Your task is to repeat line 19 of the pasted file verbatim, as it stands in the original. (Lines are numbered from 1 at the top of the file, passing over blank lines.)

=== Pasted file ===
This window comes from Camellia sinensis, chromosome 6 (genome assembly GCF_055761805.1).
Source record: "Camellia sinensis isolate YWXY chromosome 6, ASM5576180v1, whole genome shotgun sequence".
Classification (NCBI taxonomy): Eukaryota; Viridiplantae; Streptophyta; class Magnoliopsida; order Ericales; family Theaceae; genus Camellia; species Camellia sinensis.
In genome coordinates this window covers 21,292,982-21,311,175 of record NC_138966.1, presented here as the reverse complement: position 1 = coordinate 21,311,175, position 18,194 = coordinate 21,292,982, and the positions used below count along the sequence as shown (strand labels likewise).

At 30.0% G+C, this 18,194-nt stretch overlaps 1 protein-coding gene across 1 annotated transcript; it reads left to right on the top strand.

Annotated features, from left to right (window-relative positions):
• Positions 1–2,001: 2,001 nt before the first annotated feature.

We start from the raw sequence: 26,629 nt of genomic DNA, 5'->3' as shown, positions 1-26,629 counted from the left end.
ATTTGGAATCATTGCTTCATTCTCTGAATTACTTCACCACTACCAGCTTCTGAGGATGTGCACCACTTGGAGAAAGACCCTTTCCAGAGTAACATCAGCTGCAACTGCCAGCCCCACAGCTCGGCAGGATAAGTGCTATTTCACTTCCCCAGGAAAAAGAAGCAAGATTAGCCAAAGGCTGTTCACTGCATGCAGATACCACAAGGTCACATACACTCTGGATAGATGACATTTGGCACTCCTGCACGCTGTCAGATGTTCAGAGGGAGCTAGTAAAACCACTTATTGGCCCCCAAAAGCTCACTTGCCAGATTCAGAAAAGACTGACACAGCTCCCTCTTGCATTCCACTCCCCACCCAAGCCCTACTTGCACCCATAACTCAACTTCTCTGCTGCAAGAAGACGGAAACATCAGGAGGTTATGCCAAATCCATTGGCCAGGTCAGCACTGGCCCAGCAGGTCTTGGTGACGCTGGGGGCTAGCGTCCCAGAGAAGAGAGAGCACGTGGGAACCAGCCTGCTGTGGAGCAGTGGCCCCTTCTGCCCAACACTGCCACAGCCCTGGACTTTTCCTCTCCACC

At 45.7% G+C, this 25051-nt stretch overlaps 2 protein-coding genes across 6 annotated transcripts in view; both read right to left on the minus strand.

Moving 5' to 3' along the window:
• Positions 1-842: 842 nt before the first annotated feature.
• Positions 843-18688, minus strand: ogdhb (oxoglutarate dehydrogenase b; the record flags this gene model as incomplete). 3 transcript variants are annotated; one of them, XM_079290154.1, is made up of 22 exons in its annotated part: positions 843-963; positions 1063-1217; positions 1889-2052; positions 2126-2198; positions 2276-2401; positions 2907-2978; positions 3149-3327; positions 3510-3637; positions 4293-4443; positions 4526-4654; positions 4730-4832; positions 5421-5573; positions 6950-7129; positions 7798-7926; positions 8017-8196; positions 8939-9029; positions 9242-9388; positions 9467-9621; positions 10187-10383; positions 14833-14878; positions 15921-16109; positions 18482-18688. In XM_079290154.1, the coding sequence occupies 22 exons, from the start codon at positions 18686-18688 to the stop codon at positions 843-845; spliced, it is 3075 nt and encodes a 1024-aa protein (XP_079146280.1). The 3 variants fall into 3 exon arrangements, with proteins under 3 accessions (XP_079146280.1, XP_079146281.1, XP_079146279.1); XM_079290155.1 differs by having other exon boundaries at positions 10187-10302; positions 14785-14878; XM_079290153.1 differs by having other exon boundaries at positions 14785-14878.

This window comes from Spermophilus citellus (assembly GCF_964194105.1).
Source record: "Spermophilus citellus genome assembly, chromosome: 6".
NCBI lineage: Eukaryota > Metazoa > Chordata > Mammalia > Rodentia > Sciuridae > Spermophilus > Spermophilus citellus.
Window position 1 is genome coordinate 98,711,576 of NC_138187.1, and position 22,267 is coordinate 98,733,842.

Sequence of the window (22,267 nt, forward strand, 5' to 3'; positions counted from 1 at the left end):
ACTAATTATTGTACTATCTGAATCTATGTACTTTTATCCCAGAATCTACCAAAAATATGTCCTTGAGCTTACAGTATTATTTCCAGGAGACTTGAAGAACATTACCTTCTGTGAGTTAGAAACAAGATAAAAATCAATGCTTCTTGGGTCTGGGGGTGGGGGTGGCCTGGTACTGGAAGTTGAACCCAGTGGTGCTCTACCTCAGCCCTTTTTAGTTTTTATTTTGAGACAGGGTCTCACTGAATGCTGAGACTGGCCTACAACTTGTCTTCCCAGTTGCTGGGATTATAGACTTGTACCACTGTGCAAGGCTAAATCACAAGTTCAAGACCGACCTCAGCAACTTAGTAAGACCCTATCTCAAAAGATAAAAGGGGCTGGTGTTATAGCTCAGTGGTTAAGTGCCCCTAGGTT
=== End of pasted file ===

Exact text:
ACTAATTATTGTACTATCTGAATCTATGTACTTTTATCCCAGAATCTACCAAAAATATGTCCTTGAGCTTACAGTATTATTTCCAGGAGACTTGAAGAACATTACCTTCTGTGAGTTAGAAACAAGATAAAAATCAATGCTTCTTGGGTCTGGGGGTGGGGGTGGCCTGGTACTGGAAGTTGAACCCAGTGGTGCTCTACCTCAGCCCTTTTTAGTTTTTATTTTGAGACAGGGTCTCACTGAATGCTGAGACTGGCCTACAACTTGTCTTCCCAGTTGCTGGGATTATAGACTTGTACCACTGTGCAAGGCTAAATCACAAGTTCAAGACCGACCTCAGCAACTTAGTAAGACCCTATCTCAAAAGATAAAAGGGGCTGGTGTTATAGCTCAGTGGTTAAGTGCCCCTAGGTT